Monday, September 30, 2013

Celebrating Our Stories

The summing up of Our Lord's teaching is that the relationship which He demands is an impossible one unless He has done a supernatural work in us...No enthusiasm will ever stand the strain that Jesus Christ will put upon His worker, only one thing will, and that is a personal relationship to Himself which has gone through the mill of His spring-cleaning until there is only one purpose left - I am here for God to send me where He will. Every other thing may get fogged, but this relationship to Jesus Christ must never be...

Every time I sit down to write, I try to get it just right. Perfectly right.

You could call this lots of things and attribute it to many factors:


~My genetic predisposition
~My family history
~My pride
~My perfectionistic personality
~My flesh
~My Dad's red pen marking all over my writing assignments when I was in school  {I really did appreciate it, Daddy!}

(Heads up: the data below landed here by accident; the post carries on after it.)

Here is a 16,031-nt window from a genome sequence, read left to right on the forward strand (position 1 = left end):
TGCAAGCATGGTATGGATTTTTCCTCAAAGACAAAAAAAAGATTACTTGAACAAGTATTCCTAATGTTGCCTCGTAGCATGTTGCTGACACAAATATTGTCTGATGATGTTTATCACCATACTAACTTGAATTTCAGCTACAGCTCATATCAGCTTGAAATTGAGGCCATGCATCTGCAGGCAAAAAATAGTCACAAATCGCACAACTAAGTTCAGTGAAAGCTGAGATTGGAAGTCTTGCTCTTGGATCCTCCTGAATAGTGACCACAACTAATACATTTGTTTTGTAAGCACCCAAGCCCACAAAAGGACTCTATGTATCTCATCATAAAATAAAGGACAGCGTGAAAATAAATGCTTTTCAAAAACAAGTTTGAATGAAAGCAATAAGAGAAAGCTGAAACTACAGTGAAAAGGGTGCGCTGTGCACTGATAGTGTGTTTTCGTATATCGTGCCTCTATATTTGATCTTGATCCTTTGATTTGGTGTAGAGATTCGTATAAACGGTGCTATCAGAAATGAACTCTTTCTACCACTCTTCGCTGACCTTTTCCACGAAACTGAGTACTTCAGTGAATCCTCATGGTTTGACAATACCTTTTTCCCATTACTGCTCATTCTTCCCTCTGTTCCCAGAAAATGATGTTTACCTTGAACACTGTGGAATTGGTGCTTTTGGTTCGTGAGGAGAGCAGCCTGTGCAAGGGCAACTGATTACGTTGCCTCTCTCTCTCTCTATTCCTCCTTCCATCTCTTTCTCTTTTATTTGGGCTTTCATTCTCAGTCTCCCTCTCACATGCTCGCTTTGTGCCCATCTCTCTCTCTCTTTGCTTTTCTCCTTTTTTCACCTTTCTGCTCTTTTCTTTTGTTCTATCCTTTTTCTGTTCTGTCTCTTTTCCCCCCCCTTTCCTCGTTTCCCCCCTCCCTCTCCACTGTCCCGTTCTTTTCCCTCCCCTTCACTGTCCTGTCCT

Regardless of the name you give it, it's part of my story, part of what makes me who I am. And the result {among countless other things, some of which are good things and some of which are not so good things} is that sometimes a post sits in my draft folder for much too long just waiting to get perfected, and it never gets posted.

I've been working on one of these types of posts {this particular one about S} for almost a month now, writing about what we learned at her one-year follow-up visit at the International Adoption Clinic in Birmingham and also about how she has transitioned into school. I've been trying to figure out just how to share with you my heart for this precious child, while also seeking to be transparent and honest about the struggles I have being her Momma.

I just can't seem to get it right, and I'm not just talking about my writing. I hesitate to write the words in this post for fear of being misunderstood. Perhaps I care too much about what other people think about me, and that's why I hesitate to share certain parts of our stories. I often feel very alone and that very few people understand the challenges I have experienced this past year as I've navigated through the ups and downs of our adoption journey. But I do think it's important to share the truth, and my prayer is that there will be others who read these words and will be encouraged. My hope for this blog is simply that our story will bring HIM glory and will always paint a picture of His faithfulness in spite of my many weaknesses and failures...